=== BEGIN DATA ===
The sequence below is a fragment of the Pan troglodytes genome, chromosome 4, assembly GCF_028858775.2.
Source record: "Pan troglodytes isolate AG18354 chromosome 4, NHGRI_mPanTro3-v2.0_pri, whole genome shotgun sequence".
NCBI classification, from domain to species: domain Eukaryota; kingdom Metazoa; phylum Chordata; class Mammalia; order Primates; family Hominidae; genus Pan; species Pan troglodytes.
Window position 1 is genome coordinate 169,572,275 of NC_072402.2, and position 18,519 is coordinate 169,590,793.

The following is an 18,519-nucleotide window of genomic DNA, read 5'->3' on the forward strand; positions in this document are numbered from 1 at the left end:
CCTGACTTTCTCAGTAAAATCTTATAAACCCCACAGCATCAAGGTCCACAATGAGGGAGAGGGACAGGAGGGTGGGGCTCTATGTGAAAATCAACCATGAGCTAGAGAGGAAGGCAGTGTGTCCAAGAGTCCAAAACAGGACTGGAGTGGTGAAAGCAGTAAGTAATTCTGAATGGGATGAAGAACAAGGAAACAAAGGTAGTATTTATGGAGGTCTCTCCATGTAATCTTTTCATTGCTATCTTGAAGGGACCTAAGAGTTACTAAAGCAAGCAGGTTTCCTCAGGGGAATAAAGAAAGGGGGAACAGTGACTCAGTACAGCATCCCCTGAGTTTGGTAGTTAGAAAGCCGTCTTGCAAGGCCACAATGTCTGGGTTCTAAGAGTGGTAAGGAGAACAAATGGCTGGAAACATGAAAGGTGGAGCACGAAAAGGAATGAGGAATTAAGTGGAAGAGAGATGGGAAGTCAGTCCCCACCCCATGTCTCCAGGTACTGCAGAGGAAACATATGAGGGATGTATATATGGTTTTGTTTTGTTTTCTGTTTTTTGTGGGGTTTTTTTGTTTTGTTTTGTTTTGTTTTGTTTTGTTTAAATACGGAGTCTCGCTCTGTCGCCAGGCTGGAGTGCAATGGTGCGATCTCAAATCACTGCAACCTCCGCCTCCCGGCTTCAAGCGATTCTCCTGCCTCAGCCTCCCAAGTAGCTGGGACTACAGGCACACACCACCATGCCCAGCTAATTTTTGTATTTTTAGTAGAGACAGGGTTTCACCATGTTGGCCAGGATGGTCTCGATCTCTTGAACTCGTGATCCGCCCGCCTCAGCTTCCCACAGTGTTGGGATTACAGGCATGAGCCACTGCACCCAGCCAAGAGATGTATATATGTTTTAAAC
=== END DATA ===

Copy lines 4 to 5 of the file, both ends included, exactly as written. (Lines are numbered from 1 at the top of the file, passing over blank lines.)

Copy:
Window position 1 is genome coordinate 169,572,275 of NC_072402.2, and position 18,519 is coordinate 169,590,793.

The following is an 18,519-nucleotide window of genomic DNA, read 5'->3' on the forward strand; positions in this document are numbered from 1 at the left end: